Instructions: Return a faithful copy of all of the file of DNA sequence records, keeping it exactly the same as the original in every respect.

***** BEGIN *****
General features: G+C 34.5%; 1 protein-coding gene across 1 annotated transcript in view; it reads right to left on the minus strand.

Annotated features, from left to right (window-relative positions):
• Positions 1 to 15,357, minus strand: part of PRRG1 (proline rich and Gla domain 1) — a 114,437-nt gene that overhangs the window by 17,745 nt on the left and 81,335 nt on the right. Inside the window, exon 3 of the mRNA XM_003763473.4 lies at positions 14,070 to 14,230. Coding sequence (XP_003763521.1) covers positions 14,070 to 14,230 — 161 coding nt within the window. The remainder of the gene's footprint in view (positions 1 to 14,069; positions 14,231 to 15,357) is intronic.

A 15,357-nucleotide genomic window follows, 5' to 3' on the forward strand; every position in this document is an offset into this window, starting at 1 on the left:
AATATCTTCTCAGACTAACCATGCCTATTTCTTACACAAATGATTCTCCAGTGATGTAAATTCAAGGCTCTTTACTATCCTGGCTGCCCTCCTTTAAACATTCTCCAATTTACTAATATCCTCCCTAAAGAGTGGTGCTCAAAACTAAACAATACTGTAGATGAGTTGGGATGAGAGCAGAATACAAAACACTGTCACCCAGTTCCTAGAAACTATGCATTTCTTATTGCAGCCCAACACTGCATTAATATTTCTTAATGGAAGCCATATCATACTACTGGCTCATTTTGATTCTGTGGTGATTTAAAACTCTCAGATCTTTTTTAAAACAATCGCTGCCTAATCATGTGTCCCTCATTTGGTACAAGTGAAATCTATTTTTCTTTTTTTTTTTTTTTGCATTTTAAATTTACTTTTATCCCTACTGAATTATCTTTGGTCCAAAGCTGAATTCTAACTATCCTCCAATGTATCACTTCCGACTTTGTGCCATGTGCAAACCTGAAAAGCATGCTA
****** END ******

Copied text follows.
General features: G+C 34.5%; 1 protein-coding gene across 1 annotated transcript in view; it reads right to left on the minus strand.

Annotated features, from left to right (window-relative positions):
• Positions 1 to 15,357, minus strand: part of PRRG1 (proline rich and Gla domain 1) — a 114,437-nt gene that overhangs the window by 17,745 nt on the left and 81,335 nt on the right. Inside the window, exon 3 of the mRNA XM_003763473.4 lies at positions 14,070 to 14,230. Coding sequence (XP_003763521.1) covers positions 14,070 to 14,230 — 161 coding nt within the window. The remainder of the gene's footprint in view (positions 1 to 14,069; positions 14,231 to 15,357) is intronic.

A 15,357-nucleotide genomic window follows, 5' to 3' on the forward strand; every position in this document is an offset into this window, starting at 1 on the left:
AATATCTTCTCAGACTAACCATGCCTATTTCTTACACAAATGATTCTCCAGTGATGTAAATTCAAGGCTCTTTACTATCCTGGCTGCCCTCCTTTAAACATTCTCCAATTTACTAATATCCTCCCTAAAGAGTGGTGCTCAAAACTAAACAATACTGTAGATGAGTTGGGATGAGAGCAGAATACAAAACACTGTCACCCAGTTCCTAGAAACTATGCATTTCTTATTGCAGCCCAACACTGCATTAATATTTCTTAATGGAAGCCATATCATACTACTGGCTCATTTTGATTCTGTGGTGATTTAAAACTCTCAGATCTTTTTTAAAACAATCGCTGCCTAATCATGTGTCCCTCATTTGGTACAAGTGAAATCTATTTTTCTTTTTTTTTTTTTTTGCATTTTAAATTTACTTTTATCCCTACTGAATTATCTTTGGTCCAAAGCTGAATTCTAACTATCCTCCAATGTATCACTTCCGACTTTGTGCCATGTGCAAACCTGAAAAGCATGCTA